As several European countries limit travel to stop the spread of coronavirus, two of the world’s biggest paper pulp makers said transportation logjams are delaying shipments of the raw material – the only ingredient in the toilet paper that people are hoarding to weather quarantines.
In March, countries including Norway, Germany and Spain shut their borders to non-essential travel. Freight can still pass through, but enforcing the new rules hold up deliveries to cargo trains and vessels bound for warehouses and factories in North America and China.
As a result, Finland’s Metsa Fibre and Sweden’s Sodra Cell International told Reuters that truckloads of pulp going through Europe are getting caught in traffic jams for hours, or even a couple of days.
Pulp-based products – like Kimberly-Clark’s Cottonelle toilet paper and P&G’s Pampers diapers – are among the most sought-after goods worldwide as people stay home to slow the spread of COVID-19, the disease caused by coronavirus. While consumer companies currently have enough stock of most products to meet the unprecedented demand, they are urgently ramping up production so they have inventory on hand if quarantines extend.
Even brief delays of pulp will stop machines from running – a waste of time and money that will drive up costs.
“Normally, you don’t need to worry about transportation; is it on time? Has it left? Is it in cargo? We have to have more communication to minimise the risk,” said Ari Harmaala, head of sales at Metsa Fibre, the world’s second-largest softwood pulp producer and a vendor to Kimberly-Clark.
To meet deadlines, pulp suppliers are hunting for new drivers, putting more trucks on the road and redirecting shipments, industry data firm Pulp & Paper Industry Intelligence (PPI) said. That is prompting some pulp suppliers to shift to rail for deliveries, according to Steven Sachoff, editor for PPI Europe. Many truck drivers are also quitting because they do not want to risk getting sick far from their homes. Metsa and Sodra said they had not missed deadlines so far.
“Consumer products are so unique to each company that often, the specific ingredients needed can only be provided by a few suppliers,” said Michael Reynen, a former P&G product developer in Europe. If a company can only use one type of raw material, it cannot be delayed, Reynen said.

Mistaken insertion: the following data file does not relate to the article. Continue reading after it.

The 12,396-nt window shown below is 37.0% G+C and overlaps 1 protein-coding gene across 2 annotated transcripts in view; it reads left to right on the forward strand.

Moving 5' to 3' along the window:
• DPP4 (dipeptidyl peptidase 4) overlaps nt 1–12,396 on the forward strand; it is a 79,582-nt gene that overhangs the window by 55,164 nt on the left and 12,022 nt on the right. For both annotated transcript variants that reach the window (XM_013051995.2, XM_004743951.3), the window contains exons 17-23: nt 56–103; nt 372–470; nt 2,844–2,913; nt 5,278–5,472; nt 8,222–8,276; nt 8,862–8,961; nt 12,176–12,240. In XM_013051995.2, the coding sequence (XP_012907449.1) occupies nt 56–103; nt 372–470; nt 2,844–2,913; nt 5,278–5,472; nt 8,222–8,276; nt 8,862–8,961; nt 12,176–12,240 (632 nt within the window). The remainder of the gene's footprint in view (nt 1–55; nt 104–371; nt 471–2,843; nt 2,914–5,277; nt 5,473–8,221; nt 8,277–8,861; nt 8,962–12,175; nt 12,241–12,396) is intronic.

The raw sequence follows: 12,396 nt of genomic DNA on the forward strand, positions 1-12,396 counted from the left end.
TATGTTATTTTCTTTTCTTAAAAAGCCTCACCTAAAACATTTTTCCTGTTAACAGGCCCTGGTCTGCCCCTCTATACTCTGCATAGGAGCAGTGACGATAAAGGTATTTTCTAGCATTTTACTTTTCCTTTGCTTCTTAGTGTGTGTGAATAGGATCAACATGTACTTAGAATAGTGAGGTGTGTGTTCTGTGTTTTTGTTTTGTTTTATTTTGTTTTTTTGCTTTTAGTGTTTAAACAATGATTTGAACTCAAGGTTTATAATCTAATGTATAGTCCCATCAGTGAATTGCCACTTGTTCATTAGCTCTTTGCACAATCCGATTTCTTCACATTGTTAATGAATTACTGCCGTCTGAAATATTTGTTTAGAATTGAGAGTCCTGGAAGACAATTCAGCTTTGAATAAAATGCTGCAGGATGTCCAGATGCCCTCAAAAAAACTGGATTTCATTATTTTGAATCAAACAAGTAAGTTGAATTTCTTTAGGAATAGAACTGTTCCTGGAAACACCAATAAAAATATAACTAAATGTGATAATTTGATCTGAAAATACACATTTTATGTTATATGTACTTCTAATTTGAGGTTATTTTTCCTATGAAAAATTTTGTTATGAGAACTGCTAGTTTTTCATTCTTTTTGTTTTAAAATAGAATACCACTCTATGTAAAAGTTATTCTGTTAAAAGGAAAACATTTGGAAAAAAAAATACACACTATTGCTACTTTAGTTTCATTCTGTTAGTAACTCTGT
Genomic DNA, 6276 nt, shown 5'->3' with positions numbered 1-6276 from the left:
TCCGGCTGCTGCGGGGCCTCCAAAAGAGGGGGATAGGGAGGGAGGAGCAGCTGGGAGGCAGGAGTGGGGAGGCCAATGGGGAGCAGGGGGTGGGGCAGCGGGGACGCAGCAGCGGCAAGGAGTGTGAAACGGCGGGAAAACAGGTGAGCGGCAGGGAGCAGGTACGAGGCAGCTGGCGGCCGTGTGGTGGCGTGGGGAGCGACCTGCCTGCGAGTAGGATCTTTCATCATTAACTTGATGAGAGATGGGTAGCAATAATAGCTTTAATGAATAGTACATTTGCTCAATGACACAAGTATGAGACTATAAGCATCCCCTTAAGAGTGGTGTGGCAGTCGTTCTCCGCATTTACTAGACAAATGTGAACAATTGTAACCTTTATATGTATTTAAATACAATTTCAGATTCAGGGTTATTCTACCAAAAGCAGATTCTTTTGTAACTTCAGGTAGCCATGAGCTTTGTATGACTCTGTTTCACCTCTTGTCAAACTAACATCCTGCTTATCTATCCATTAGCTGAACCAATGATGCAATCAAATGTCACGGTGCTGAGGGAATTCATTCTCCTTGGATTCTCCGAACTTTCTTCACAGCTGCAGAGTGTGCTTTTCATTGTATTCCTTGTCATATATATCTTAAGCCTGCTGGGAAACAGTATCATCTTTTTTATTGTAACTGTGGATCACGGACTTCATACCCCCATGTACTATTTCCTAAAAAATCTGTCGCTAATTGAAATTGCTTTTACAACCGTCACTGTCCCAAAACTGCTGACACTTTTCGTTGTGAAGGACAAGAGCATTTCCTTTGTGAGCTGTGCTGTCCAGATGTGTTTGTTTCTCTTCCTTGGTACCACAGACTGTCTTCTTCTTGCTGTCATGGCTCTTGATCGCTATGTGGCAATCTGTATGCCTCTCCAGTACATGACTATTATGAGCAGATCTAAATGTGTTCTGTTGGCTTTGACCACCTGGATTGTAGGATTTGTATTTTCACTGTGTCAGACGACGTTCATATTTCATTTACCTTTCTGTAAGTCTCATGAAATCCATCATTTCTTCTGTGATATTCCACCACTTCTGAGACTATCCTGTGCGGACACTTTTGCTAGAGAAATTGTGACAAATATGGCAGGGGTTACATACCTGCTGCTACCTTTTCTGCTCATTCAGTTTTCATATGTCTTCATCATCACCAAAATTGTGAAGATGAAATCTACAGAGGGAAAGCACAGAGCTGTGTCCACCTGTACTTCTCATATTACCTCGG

Made from wood chips or recycled paper, softwood pulp costs about $455 a tonne and is a key part of tampons, sanitary pads and diapers. To make toilet paper, softwood pulp is combined with hardwood pulp – made from trees like eucalyptus – which costs about $565 a tonne. As many as 1,000 rolls of toilet paper use the pulp of one eucalyptus tree.
‘The hoarding effect’
Data firm PPI said this month that several suppliers across the industry had reported increased demand from tissue and toilet paper makers. PPI said the rise in calls is also a result of supplier inventories tightening, after many producers cut excess inventories before the pandemic to get over a year-long pulp supply glut.
“All of them are concerned about this and want to know what kind of war plan we have if there is a shortage or if there will be delays,” Sodra sales director Marcus Hellberg told Reuters. Sodra, a supplier to P&G and Kimberly-Clark, harvests pulp from more than 2.5 million hectares (about 6.2 million acres) of pine and spruce trees to make just under two million tonnes of softwood pulp a year.
“It’s the hoarding effect that creates this tension in supply.”
Klabin SA, a top Brazilian pulp producer, told Reuters it had seen a jump in demand for softwood pulp from consumer companies worried about possible delays in deliveries of imported pulp from Argentina and the United States.
P&G, which makes Charmin toilet paper, said it was trying to get US tissue products to retailers “as fast as humanly possible”, making and shipping them “at record high levels”. The company – which uses European pulp in many personal hygiene products and North American and Latin American pulp to make tissue – recently restarted an idled toilet paper production line at a plant in Albany, Georgia.
Rival Kimberly-Clark said it was also speeding up production and reallocating inventory to meet the high demand. P&G and Kimberly-Clark declined to comment about whether their pulp supply chains had been disrupted.
Sweden’s Essity, the world’s second-largest consumer tissue maker and owner of the Tork brand, told Reuters it was seeing transportation delays, but that it currently had enough pulp to weather them.
Just over 64 million tonnes of pulp were produced last year, 38 percent of which was used in products like toilet paper, kitchen towels and facial tissues, according to the Pulp and Paper Products Council. Tampons, diapers and pads need about five million to six million tonnes. China is the biggest consumer of pulp, followed by North America and Western Europe.
Globally, more than 1.34 million people have been infected and at least 76,000 have died due to the novel coronavirus, which originated in Wuhan, China.
“Now is the moment to make toilet paper – we’ll have to make sure that we can produce and deliver as much pulp as possible,” Metsa Fibre’s Harmaala said.